All right, well, I’m gonna I’m gonna have to green light him on that one. My son the first time he went snowboarding went down a black diamond on his own by mistake and like degree. So I guess we’re green like that. So dad, one of the one of the things that I really kind of love about your journey is your kind of early story on, on how you kind of came from, from some, some hard knocks and some tough times and really kind of, I guess you would say you sharpen the stone in terms of, you know, start out a little rough and just kind of kept buffing it. Tell people your early story and how those kinds of trials and tribulations kind of made you where you are today.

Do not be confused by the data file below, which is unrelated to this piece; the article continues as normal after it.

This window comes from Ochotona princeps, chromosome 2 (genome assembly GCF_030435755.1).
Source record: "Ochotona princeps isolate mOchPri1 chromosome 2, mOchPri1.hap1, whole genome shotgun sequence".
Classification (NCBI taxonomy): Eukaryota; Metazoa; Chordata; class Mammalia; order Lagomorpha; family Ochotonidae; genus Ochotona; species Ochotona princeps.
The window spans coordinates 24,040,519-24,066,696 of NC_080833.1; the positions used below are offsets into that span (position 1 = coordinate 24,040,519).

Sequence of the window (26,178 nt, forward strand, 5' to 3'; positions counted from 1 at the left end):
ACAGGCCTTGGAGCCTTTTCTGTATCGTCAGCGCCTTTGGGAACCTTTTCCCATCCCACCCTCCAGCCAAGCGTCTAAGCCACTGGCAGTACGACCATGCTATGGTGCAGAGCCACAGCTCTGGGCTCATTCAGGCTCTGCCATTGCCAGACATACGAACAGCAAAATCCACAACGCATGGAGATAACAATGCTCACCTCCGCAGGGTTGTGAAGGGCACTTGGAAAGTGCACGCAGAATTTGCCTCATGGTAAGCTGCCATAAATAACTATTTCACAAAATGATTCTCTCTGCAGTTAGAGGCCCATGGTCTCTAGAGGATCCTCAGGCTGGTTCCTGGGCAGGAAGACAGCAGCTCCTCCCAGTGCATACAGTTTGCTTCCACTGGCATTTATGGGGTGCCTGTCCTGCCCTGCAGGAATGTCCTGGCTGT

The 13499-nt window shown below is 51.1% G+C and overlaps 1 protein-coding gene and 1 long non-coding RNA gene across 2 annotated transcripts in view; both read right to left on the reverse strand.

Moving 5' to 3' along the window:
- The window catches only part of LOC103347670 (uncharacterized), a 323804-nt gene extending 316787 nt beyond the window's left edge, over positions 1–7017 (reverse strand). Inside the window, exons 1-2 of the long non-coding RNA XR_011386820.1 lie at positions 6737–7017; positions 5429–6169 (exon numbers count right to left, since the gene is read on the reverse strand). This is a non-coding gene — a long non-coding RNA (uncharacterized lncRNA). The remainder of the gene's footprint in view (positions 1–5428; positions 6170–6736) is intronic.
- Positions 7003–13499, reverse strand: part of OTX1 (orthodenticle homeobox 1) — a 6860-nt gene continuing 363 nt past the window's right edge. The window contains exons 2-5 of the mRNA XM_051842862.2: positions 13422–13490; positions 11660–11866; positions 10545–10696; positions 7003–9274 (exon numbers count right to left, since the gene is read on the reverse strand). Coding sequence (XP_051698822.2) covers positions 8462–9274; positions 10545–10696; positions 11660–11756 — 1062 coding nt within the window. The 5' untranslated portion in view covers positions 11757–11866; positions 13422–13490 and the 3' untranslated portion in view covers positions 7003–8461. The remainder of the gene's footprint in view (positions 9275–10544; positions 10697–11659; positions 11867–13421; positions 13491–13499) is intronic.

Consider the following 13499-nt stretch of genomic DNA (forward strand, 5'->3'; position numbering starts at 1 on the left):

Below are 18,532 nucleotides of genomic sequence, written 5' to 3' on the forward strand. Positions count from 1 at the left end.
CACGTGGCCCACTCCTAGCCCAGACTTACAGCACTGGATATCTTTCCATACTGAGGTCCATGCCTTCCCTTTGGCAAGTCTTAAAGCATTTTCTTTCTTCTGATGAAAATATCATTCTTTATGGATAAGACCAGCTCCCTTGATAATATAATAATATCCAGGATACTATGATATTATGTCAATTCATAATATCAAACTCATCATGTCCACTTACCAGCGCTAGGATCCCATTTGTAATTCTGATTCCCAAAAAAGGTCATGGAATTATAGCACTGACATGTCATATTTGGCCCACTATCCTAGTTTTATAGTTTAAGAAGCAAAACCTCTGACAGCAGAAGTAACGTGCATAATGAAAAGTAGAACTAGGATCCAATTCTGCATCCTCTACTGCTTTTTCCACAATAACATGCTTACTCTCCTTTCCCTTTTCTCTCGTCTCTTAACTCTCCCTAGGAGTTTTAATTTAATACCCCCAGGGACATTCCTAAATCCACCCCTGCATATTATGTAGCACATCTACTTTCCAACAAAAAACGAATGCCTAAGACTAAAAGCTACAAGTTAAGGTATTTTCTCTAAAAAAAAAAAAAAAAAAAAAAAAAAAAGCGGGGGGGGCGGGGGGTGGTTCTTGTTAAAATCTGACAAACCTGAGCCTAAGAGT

Yeah, I mean, like I grew up in. It’s kind of funny because like, it’s more of the feeling I had a lot of people have different backgrounds stories, but you know, I’m the second oldest of four, my mom was an alcoholic, she grew up, you know, adopted two alcoholic parents, my grandparents and like, my dad, same thing, both his parents were alcoholics and like, he had that in his environment. And just like, you know, I got diagnosed with ADHD, when I was 11, I kind of started telling myself that I was broken, you know, like, really didn’t have a lot of self worth and started acting out and like anger issues and like, just uncontrollable rage sometimes. And, you know, my parents went, we went to therapy, like the, you know, they put me on Ritalin and I just was always troubled, you know, I got taken on my home the first time when I was 12. Just because I was like, just crazy. I was just like, full of anger and rage got put into like crisis centers and group homes and you know, and then I got introduced to drugs when I was like 13. And then I just like went all in you know, I have kind of addictive personality and ended up in trouble the last few times quite a few times probation, shoplifting, etc, hanging around with the wrong people and kind of my life spiraled out of control. To the point when I was 16, I was I was I was drinking high in a stolen car, and I had a handgun in a bag sitting next to me and when I sold the car, the cops were looking for me and I just told myself that if they catch me I’m just going to point the gun and let them take my life and ended up on this highway heading the wrong direction. So it was a very clever and took a took a exit to get some gas and there was a routine roadblock, checking driver’s license and insurance and you know, I lied to the cops on my mom’s car and they asked me to pull over and I just gotten it and just took off ended up in this neighborhood kind of ahead of the cops actually and then I found like this open garage door and thought you know, maybe I watched too many action movies if I could like hide in that door and like close the garage and get away or whatever. And I ended up smashing into the corner of the house because I was coming in way too fast and a time I came through I like immediately went for the guy It was just like, alright, and I like was pulling on it. And somehow it got stuck in the like the string and the cover of the top of the backpack and like the, the armrest and like I just kept pulling on it and pulling on it. And before I knew it, the police opened the door and just unbuckled me and grabbed me, I was in Baltimore my talking about, they just grabbed me and threw me in the back of the cop car. And I woke up the next morning, so we’re just couldn’t believe us to live and just realized, like, maybe there’s somebody in a higher power looking out for me. And that was the beginning of a crazy journey, I ended up doing six months in prison. Due to the severity of my crimes that I had made the first time, I actually went a year prior. And after six months of like, trying to show that I was serious about getting clean and changing my life, they they allowed me to go to a place called Portage, which is a therapeutic community rehab center, but it was like a living, and I ended up doing 11 months of therapy. So like I was, I had some demons man, I had some trauma and some messed up issues, you know, relationships and, but that was that was a place where I like did a ton of personal development. I didn’t call it that then it was like, you know, anger management meetings and feelings development and like, you know, you know, reconciling, you know, relationships with my parents and trust with my brothers and sisters, and like learning some new habits. And at the end of that program, actually, and it all ties back to my new book and kind of what I do today, but at the end of that program is helping rip the maintenance guy clean out one of the camps because it was built on an old church camp. And there’s this cabin that we’ve never been in and it was full of stuff. And we’re taking it out. And one of the rooms was this old 46 computer and a book on Java programming, this yellow book sitting right next to it. And I was like, Oh, that’s weird. And I like opened up the book, and it read like English. And I was like, Oh, I always thought computer. I never touched a computer. But I just assumed it was like super scientific math equations. And it’s like If This Then That, and I was like, Oh, weird. So I started the computer and kind of followed chapter one. And within 20 minutes, I got the computer to say hello world. And I thought, holy shit, man me. Like, maybe I’m an undiscovered computer genius. Like that’s, that’s how crazy like that moment was when I was like, and it was not based on any sound logic, or like any like, but that it didn’t matter. Like I literally was like, Oh, maybe I messed up in other parts of my brain. But this is the thing I’m really good at. And I just never knew that. So I just believe this. And I just became my new addiction. And I can’t even explain it. And like, I became so obsessed with writing code. And there was this aspect of like, writing software that that felt, you know, predictable. Like I had grown up in so much uncertainty and chaos that like this, like work of creating something that would always run as long as like I created it right? It would just always run just felt like really therapeutic for me. And I got out, isn’t it 97 And I quickly discovered this thing called the internet. And it turned out to be kind of a big deal and timing, divine intervention. I don’t know like it, it was all I did, I literally became obsessed with learning every internet programming language, every database structure, every architecture thing started several companies, a lot of them failed. But then today, you know, looking back, for people that are that may not know kind of what I do today, but like I’ve built and exited several software companies, I became a multimillionaire when I was 28 sold my first company Spheric Technologies. And then you know subsequently that went to Silicon Valley built two venture backed companies flow town and clarity. I’m an investor in 50 Plus software companies Udemy HootSuite billion dollar companies. Today, I run the largest software as a service coaching program, as you know, Andy, for SAS CEOs. And then I also have high speed ventures, which is like my personal kind of like holdings investment vehicle. It’s like my family office for kind of multiplying my wealth. And that’s just like two things I do. I’m the CEO of two eight figure companies. And then I also as you mentioned, run Iron Man’s I did three this year, full distance in two halfs I, you know, charge hard at life. I try to show up in the most powerful way as I can and be a great example for my family and for all the kids that were just like me paying attention because, you know, working with at risk youth is a big part of my life.